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I have just been given access to a new Windows Web Server 2008 R2 which has SQL Server 2008 R2 installed on it. When I open up SQL Server Management Studio and try to connect, it does so with Windows Authentication, however, it does not ask me for a password, and it successfully connects.

I am worried that (hopefully not) someone who shouldn't be accessing the server does so, and can then easily connect to SQL Server Management Studio without even being asked for a password, and then have access to the databases.

What would be the best approach here to ensure that anyone who wants access to my databases, must enter a password?

I know I can create user accounts inside SQL Server and assign users to specific databases (SQL Server Authentication), but this doesn't get around the issue of an anonymous user just selected Windows Authentication type, enter no password, and have full access to my databases.

Can someone please advice this on this?

Thanks folks.

Update

Maybe I should not have stated the user in the above example as 'Anonymous', a better description is, someone who has stolen the Windows Web Server login details. They now are logged onto the Web Server, and because the login details they used identify that user the privileges to access SQL Server with Windows Authentication (no password needed), they can then access the databases and data.

If this scenario occurs, is there anything I can do to prevent the User from accessing SQL Server, ie, can I set a password for Windows Authentication?

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closed as off topic by Will A, Damien_The_Unbeliever, C. A. McCann, Paul R, Matteo Nov 28 '12 at 15:05

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That "anonymous user" already has access to your machine using a windows account, probably one with administrative privileges. –  Damien_The_Unbeliever Nov 28 '12 at 13:21
    
@Damien_The_Unbeliever Please see my updated question –  tgriffiths Nov 28 '12 at 14:14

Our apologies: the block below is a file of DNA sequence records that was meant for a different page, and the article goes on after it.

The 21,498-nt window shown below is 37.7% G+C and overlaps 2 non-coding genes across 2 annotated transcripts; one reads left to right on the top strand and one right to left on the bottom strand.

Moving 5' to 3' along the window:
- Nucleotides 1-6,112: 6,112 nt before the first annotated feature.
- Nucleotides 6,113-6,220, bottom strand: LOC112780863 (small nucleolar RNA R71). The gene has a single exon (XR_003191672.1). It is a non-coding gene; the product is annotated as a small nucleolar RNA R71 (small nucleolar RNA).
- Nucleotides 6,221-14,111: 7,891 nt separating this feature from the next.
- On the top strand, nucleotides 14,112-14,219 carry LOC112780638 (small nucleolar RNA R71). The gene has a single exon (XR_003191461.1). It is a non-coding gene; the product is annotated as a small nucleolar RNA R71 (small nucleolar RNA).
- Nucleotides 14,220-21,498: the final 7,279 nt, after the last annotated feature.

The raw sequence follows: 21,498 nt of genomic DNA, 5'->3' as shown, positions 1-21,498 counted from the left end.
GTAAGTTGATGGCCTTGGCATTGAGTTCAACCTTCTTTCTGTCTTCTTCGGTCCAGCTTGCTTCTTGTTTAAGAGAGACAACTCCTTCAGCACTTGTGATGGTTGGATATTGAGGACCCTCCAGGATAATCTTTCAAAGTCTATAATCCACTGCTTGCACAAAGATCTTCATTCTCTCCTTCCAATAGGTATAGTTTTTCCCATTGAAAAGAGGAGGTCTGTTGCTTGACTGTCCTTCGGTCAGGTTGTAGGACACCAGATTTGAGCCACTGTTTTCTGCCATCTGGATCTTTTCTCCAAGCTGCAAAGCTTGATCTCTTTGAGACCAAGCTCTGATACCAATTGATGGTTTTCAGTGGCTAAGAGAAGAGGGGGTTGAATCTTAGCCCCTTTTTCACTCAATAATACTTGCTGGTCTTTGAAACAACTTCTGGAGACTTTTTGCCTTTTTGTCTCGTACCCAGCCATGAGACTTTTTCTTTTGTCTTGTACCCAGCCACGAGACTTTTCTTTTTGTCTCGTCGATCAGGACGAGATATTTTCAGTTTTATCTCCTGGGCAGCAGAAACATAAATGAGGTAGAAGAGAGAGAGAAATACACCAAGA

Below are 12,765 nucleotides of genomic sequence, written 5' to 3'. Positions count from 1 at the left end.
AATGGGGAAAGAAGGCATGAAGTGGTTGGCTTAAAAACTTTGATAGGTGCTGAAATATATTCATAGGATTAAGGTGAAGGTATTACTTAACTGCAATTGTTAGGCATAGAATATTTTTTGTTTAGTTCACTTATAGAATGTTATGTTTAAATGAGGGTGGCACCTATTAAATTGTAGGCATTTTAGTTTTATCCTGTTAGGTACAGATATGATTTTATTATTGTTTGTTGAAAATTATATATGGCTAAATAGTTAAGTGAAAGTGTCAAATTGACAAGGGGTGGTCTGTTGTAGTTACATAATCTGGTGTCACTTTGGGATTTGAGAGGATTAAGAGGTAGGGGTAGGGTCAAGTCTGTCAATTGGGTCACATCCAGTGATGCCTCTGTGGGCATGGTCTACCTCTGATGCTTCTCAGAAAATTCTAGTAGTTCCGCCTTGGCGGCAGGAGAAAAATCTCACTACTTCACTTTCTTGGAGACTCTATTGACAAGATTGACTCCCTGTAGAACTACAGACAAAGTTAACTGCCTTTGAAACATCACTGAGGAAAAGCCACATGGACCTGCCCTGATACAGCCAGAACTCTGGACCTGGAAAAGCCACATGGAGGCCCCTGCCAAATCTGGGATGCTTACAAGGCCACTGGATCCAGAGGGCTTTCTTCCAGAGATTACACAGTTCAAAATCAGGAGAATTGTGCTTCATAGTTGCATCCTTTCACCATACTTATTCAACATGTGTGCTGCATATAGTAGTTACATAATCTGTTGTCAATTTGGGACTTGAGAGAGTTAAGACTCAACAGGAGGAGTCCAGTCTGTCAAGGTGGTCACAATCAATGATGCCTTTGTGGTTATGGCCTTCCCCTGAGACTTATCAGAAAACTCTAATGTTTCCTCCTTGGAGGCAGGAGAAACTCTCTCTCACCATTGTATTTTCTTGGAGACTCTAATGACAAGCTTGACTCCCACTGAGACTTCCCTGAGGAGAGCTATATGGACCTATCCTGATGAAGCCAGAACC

2 Answers 2

up vote 2 down vote accepted

No, you can't set a password for windows authentication.

It used to be that, by default, any user who is a Windows administrator on the machine was also a sysadmin on SQL Server, but that hasn't been the case (except for Express editions) since 2005. However, during setup, it will insist on adding at least one windows user as an sa. Commonly, this will be the user who is installing SQL Server (who will have to be an admin on the box).

Under either of these setups, the only windows accounts that can access the server automatically are accounts that are already administrators on the box. You've already lost control if someone has administrator access. All other windows accounts have no access unless you grant it.

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Thanks for this. –  tgriffiths Nov 28 '12 at 14:54

I know I can create user accounts inside SQL Server and assign users to specific databases (SQL Server Authentication), but this doesn't get around the issue of an anonymous user just selected Windows Authentication type, enter no password, and have full access to my databases.

That's not what's happened here - it's not anonymous. You have used windows authentication (Kerberos) which is checking that the account you are signed into windows with has access to the server.

Under the security tab in SQL Server, you will see a list of accounts that are allowed to authenticate with the server. Your account, or a group you are a member of, will be listed here - this is why SQL Server allowed you to connect and view the databases.

You can lock down this section of SQL so that only members of say 'Administrators' group are allowed to connect and are members of the sysadmin role which allows any action on the server.

You can lock down access to specific databases in the same way, adding groups \ roles and assigning windows credentials to them.

This way, only users that are allowed to connect to the server and are a member of the database role will be able to view your data

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Please see my updated question –  tgriffiths Nov 28 '12 at 14:14

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